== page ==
Matthias Kaiser is the Head of Vulnerability Research at Code White. He enjoys bug hunting in Enterprise Software but also client side software and has discovered vulnerabilities in products of Oracle, IBM, VMware, SAP, Symantec, Apache, Adobe, etc. He spent quite some time in researching Java deserialization vulnerabilities and deserialization gadgets and has presented his research at international conferences such as Ruhrsec, Infiltrate and Blackhat.
Penetrating networks has never been easier. Given the network topology of most companies and organisations, security has been reduced to flat networks. There is an outside and an inside. If you are lucky there is an extra network for exposed services. Few departments have retained the skills to properly harden network equipment – and we haven’t even talked about the Internet of Things (IoT) catastrophe where anything is connected by all means necessary. Time to update your knowledge. Luckily we have just the right training for you!
In Paul Coggins’ intense 2 day class, students will learn the fundamentals of routing and switching from a blue and red team perspective. Using hands-on labs they will receive practical experience with routing and switching technologies with a detailed discussion on how to attack and defend the network infrastructure. The Participants of this workshop will leave the class with a good understanding of how to configure and operate routing and switching protocols as well as how to attack and defend the control, management and data planes in their organization networks.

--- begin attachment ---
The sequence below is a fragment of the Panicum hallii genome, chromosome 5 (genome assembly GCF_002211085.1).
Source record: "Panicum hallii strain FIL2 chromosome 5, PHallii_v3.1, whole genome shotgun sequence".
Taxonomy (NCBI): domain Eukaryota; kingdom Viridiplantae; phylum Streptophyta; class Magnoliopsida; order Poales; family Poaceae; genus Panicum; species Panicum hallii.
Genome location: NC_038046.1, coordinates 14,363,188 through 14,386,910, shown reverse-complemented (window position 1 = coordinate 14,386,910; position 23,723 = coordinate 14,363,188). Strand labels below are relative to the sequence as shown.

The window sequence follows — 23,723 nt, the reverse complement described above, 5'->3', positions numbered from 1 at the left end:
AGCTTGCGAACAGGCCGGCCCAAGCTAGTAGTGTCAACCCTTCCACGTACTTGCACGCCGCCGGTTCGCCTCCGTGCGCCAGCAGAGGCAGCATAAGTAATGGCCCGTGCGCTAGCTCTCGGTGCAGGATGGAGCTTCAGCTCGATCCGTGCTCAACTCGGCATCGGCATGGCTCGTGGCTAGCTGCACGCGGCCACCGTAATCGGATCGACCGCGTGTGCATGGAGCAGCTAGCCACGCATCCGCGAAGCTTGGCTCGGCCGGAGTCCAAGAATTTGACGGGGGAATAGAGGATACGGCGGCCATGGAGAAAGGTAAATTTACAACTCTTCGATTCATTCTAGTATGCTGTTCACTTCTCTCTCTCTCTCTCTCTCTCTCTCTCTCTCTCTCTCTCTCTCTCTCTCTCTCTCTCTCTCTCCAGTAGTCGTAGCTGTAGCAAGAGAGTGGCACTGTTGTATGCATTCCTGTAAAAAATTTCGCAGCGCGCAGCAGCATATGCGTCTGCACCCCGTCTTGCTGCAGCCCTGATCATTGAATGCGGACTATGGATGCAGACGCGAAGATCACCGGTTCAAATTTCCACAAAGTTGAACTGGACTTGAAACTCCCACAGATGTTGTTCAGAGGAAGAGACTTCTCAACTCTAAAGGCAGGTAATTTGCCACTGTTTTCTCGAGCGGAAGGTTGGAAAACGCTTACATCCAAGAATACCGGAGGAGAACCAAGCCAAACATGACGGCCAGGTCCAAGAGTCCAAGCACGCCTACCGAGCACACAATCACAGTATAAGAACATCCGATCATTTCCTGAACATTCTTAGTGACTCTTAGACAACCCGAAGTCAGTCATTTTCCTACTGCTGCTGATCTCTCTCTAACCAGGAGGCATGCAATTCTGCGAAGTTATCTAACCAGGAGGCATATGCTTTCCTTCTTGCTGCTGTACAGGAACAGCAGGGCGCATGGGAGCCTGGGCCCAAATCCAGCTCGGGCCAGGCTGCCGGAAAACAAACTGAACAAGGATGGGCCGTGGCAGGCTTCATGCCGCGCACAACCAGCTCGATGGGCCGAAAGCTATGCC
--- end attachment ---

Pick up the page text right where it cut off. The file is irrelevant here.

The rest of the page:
This is what you can expect from the course:
• VLAN, VLAN Trunking
• VLAN security
• First hop network protocols
• First hop network protocols security issues
• ACLs and NAT
• IPv6 fundamentals
• IPv6 security
• Spanning Tree Protocol (STP)
• STP security
• OSPF and EIGRP configuration
• OSPF and EIGRP routing protocol security
• BGP operation overview
• BGP security
• MPLS overview
• MPLS security
• Network management
• Network management security
Additional Course Modules (Time Permitting)
• Software defined networking
• Open Flow
• SDN security
• Additional network infrastructure and protocol topics
• And more
• Instructor internationally known for teaching networking, hacking and forensics courses
• Instructor Who Hacks for a Living with 20+ years experience designing, implementing, troubleshooting, securing and hacking large complex networks